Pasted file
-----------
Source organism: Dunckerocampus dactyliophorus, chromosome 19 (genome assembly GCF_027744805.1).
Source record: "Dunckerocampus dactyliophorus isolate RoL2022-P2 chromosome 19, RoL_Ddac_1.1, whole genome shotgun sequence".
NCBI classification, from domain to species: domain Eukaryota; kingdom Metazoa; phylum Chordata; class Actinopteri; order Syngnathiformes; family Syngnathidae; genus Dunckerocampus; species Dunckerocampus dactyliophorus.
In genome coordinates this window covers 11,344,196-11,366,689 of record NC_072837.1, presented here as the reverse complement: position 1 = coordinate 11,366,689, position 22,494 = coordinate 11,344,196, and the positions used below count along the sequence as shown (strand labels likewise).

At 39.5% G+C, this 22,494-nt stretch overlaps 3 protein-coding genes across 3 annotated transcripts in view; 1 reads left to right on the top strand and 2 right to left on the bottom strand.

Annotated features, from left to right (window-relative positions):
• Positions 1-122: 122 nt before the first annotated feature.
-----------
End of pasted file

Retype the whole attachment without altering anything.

Source organism: Dunckerocampus dactyliophorus, chromosome 19 (genome assembly GCF_027744805.1).
Source record: "Dunckerocampus dactyliophorus isolate RoL2022-P2 chromosome 19, RoL_Ddac_1.1, whole genome shotgun sequence".
NCBI classification, from domain to species: domain Eukaryota; kingdom Metazoa; phylum Chordata; class Actinopteri; order Syngnathiformes; family Syngnathidae; genus Dunckerocampus; species Dunckerocampus dactyliophorus.
In genome coordinates this window covers 11,344,196-11,366,689 of record NC_072837.1, presented here as the reverse complement: position 1 = coordinate 11,366,689, position 22,494 = coordinate 11,344,196, and the positions used below count along the sequence as shown (strand labels likewise).

At 39.5% G+C, this 22,494-nt stretch overlaps 3 protein-coding genes across 3 annotated transcripts in view; 1 reads left to right on the top strand and 2 right to left on the bottom strand.

Annotated features, from left to right (window-relative positions):
• Positions 1-122: 122 nt before the first annotated feature.